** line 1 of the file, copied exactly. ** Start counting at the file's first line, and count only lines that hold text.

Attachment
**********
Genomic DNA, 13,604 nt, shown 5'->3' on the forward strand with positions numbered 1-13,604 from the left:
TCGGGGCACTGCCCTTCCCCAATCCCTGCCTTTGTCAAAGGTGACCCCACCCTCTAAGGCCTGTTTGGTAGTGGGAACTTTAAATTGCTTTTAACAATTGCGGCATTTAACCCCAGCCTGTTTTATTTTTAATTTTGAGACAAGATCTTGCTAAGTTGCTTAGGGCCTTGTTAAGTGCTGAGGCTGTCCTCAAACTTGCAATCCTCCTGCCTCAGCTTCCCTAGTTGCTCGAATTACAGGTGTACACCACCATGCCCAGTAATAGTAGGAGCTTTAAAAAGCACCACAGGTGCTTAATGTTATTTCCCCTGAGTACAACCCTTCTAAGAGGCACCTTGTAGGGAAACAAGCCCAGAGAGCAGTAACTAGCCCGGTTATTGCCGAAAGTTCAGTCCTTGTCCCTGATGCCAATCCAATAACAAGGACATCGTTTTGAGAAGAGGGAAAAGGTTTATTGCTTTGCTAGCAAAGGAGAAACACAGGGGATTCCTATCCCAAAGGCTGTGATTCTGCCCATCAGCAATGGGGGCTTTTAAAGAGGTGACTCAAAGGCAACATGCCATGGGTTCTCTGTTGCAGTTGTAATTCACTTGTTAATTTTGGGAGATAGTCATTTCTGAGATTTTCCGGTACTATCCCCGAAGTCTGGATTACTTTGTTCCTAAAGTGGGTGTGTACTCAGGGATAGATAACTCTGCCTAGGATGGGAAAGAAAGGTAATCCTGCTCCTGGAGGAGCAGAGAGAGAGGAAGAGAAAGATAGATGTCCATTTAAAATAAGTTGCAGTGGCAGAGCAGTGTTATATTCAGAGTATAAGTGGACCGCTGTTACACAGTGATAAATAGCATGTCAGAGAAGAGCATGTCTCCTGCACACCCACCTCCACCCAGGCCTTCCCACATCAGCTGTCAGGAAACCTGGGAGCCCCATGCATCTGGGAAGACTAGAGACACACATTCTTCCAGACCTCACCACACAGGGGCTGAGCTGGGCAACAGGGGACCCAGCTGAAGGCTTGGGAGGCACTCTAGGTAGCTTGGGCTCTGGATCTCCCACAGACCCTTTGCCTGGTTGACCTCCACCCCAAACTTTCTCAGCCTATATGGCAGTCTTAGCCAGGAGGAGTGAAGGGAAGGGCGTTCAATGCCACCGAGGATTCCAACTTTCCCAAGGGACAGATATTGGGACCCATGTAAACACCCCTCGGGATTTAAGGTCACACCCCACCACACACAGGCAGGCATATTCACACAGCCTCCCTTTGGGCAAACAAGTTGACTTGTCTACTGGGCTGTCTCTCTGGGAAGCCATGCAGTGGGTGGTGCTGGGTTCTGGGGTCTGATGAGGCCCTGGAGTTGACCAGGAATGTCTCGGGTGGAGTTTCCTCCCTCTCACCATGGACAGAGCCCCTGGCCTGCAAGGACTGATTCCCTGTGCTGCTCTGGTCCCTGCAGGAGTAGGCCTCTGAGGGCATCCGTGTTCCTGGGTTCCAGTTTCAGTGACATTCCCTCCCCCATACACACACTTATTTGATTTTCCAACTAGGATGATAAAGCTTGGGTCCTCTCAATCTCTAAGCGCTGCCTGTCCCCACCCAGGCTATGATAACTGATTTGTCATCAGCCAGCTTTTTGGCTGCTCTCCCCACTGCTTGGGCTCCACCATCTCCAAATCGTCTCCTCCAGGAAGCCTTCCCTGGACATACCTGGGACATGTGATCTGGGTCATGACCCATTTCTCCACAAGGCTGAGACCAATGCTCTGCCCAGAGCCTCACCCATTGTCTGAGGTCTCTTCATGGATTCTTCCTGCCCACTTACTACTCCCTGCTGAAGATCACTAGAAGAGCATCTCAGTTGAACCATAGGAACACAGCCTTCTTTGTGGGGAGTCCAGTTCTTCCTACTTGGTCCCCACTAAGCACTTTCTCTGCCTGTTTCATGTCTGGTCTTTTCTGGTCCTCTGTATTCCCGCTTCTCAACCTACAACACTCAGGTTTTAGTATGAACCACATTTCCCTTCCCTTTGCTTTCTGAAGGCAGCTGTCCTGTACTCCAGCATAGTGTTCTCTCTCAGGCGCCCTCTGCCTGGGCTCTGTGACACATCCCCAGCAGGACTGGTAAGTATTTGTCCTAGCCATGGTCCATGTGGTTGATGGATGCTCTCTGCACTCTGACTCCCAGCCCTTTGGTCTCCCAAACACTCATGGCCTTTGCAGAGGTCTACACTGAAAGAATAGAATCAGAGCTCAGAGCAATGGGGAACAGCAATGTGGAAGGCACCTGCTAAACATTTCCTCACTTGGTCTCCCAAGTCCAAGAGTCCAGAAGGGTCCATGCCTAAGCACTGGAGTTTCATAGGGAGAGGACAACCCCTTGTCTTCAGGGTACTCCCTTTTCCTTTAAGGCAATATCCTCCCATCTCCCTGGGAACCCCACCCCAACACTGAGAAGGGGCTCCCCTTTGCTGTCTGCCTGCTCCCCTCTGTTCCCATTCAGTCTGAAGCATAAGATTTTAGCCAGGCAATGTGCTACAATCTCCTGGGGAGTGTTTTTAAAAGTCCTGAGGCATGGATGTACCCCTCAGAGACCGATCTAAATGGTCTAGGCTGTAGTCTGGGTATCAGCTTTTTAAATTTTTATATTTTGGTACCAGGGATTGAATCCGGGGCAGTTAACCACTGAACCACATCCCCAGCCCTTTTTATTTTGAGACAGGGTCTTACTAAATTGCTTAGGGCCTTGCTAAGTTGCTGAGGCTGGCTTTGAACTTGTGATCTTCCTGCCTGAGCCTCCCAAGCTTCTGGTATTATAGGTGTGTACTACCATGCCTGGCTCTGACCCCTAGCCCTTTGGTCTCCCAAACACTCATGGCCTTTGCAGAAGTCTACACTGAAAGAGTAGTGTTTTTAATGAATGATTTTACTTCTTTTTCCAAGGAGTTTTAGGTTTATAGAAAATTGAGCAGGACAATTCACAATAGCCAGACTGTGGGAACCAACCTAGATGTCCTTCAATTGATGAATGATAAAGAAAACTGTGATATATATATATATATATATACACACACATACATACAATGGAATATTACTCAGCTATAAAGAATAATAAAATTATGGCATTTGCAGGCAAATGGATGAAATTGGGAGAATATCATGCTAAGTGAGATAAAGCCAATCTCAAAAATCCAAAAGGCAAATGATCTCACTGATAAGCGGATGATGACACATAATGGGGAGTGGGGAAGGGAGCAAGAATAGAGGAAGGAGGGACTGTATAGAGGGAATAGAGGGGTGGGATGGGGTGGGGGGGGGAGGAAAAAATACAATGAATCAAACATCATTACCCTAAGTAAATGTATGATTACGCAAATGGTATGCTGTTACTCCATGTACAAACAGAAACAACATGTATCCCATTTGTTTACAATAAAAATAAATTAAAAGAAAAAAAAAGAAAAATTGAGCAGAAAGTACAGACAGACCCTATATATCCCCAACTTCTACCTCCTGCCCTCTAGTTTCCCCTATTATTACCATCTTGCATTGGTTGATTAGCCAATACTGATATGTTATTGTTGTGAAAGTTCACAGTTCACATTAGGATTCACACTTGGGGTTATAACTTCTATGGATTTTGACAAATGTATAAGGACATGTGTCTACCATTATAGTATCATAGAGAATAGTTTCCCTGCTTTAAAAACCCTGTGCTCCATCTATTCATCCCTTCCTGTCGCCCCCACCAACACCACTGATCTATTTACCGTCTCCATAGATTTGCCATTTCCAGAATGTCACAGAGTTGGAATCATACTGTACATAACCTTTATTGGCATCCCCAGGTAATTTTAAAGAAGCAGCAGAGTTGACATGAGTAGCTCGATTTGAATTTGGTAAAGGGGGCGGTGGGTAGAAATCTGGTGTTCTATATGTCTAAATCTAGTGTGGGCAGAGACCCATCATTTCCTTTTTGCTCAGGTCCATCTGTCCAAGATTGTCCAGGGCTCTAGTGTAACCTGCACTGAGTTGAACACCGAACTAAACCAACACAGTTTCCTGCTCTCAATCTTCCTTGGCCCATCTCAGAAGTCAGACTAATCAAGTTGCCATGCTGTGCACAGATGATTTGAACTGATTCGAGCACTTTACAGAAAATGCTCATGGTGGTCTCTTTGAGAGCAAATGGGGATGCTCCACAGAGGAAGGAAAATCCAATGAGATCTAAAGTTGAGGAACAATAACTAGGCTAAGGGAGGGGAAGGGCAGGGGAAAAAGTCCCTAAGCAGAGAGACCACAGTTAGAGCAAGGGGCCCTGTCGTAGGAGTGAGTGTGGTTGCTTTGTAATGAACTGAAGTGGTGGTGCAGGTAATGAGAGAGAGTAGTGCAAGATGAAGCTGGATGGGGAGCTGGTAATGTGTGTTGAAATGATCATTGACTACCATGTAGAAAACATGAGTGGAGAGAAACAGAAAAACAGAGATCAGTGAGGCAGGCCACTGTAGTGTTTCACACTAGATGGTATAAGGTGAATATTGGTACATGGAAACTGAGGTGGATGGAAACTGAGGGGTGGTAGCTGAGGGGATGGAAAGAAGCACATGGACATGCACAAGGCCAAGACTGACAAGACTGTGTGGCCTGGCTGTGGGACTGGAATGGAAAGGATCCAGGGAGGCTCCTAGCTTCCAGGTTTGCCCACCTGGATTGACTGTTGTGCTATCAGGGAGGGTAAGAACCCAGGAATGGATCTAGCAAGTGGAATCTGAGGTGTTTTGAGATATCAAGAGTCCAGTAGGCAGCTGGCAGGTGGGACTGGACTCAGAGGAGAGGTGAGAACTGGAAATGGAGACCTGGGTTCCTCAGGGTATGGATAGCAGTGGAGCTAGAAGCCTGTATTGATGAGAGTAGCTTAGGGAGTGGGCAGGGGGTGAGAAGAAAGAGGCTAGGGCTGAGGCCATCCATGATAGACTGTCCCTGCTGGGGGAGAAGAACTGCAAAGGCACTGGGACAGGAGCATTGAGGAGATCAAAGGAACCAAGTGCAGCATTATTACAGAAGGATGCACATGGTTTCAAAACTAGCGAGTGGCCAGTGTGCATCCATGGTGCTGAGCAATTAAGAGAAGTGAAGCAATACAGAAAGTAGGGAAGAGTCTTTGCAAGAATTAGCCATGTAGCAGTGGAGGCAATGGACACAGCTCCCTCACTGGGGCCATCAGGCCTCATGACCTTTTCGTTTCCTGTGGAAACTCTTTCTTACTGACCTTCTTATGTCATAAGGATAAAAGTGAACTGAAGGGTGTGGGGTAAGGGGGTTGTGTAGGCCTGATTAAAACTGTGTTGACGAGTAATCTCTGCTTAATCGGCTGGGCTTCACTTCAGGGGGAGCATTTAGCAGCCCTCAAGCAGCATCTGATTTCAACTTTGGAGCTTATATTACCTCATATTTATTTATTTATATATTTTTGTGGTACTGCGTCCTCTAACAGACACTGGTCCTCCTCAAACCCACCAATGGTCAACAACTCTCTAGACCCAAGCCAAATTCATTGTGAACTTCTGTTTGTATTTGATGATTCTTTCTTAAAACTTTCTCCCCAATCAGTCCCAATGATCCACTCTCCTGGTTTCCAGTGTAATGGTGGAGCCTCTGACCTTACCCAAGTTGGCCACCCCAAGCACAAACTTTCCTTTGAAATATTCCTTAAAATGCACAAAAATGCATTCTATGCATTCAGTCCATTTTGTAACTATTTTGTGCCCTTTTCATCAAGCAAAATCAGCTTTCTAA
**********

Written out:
Genomic DNA, 13,604 nt, shown 5'->3' on the forward strand with positions numbered 1-13,604 from the left: